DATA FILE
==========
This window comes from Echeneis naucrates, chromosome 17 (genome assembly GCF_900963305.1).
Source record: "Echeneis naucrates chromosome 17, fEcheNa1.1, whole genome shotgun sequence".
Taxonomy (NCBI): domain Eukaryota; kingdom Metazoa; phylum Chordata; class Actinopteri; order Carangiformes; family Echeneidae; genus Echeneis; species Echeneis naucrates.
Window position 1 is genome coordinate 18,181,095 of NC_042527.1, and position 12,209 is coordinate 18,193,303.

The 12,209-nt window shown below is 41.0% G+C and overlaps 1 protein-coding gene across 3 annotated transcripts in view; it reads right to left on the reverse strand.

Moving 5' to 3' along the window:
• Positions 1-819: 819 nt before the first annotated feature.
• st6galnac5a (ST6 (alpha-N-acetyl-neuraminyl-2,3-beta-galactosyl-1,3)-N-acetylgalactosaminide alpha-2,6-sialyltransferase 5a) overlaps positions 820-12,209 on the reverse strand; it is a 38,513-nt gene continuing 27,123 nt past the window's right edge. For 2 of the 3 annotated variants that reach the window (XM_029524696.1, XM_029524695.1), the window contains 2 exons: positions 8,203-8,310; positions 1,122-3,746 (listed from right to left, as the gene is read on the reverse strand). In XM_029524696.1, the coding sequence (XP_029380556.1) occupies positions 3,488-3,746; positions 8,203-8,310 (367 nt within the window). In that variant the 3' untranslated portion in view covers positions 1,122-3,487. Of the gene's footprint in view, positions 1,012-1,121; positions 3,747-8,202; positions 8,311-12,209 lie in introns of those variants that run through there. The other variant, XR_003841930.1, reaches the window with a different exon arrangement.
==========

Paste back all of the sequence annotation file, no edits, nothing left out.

This window comes from Echeneis naucrates, chromosome 17 (genome assembly GCF_900963305.1).
Source record: "Echeneis naucrates chromosome 17, fEcheNa1.1, whole genome shotgun sequence".
Taxonomy (NCBI): domain Eukaryota; kingdom Metazoa; phylum Chordata; class Actinopteri; order Carangiformes; family Echeneidae; genus Echeneis; species Echeneis naucrates.
Window position 1 is genome coordinate 18,181,095 of NC_042527.1, and position 12,209 is coordinate 18,193,303.

The 12,209-nt window shown below is 41.0% G+C and overlaps 1 protein-coding gene across 3 annotated transcripts in view; it reads right to left on the reverse strand.

Moving 5' to 3' along the window:
• Positions 1-819: 819 nt before the first annotated feature.
• st6galnac5a (ST6 (alpha-N-acetyl-neuraminyl-2,3-beta-galactosyl-1,3)-N-acetylgalactosaminide alpha-2,6-sialyltransferase 5a) overlaps positions 820-12,209 on the reverse strand; it is a 38,513-nt gene continuing 27,123 nt past the window's right edge. For 2 of the 3 annotated variants that reach the window (XM_029524696.1, XM_029524695.1), the window contains 2 exons: positions 8,203-8,310; positions 1,122-3,746 (listed from right to left, as the gene is read on the reverse strand). In XM_029524696.1, the coding sequence (XP_029380556.1) occupies positions 3,488-3,746; positions 8,203-8,310 (367 nt within the window). In that variant the 3' untranslated portion in view covers positions 1,122-3,487. Of the gene's footprint in view, positions 1,012-1,121; positions 3,747-8,202; positions 8,311-12,209 lie in introns of those variants that run through there. The other variant, XR_003841930.1, reaches the window with a different exon arrangement.